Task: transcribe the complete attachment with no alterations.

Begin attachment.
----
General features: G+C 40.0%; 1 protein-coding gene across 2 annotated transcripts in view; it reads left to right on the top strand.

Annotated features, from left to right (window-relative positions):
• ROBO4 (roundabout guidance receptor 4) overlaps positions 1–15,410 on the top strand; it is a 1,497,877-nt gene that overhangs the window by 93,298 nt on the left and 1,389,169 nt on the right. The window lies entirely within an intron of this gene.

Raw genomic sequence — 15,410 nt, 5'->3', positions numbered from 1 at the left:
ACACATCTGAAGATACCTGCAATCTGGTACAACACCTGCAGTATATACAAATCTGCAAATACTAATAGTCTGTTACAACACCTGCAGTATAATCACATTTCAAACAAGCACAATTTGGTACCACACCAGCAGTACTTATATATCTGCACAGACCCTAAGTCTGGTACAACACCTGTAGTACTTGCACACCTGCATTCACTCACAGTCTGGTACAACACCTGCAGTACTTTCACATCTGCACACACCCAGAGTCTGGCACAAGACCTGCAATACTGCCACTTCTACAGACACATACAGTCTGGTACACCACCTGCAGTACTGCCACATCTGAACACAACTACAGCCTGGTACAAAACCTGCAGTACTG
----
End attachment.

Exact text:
General features: G+C 40.0%; 1 protein-coding gene across 2 annotated transcripts in view; it reads left to right on the top strand.

Annotated features, from left to right (window-relative positions):
• ROBO4 (roundabout guidance receptor 4) overlaps positions 1–15,410 on the top strand; it is a 1,497,877-nt gene that overhangs the window by 93,298 nt on the left and 1,389,169 nt on the right. The window lies entirely within an intron of this gene.

Raw genomic sequence — 15,410 nt, 5'->3', positions numbered from 1 at the left:
ACACATCTGAAGATACCTGCAATCTGGTACAACACCTGCAGTATATACAAATCTGCAAATACTAATAGTCTGTTACAACACCTGCAGTATAATCACATTTCAAACAAGCACAATTTGGTACCACACCAGCAGTACTTATATATCTGCACAGACCCTAAGTCTGGTACAACACCTGTAGTACTTGCACACCTGCATTCACTCACAGTCTGGTACAACACCTGCAGTACTTTCACATCTGCACACACCCAGAGTCTGGCACAAGACCTGCAATACTGCCACTTCTACAGACACATACAGTCTGGTACACCACCTGCAGTACTGCCACATCTGAACACAACTACAGCCTGGTACAAAACCTGCAGTACTG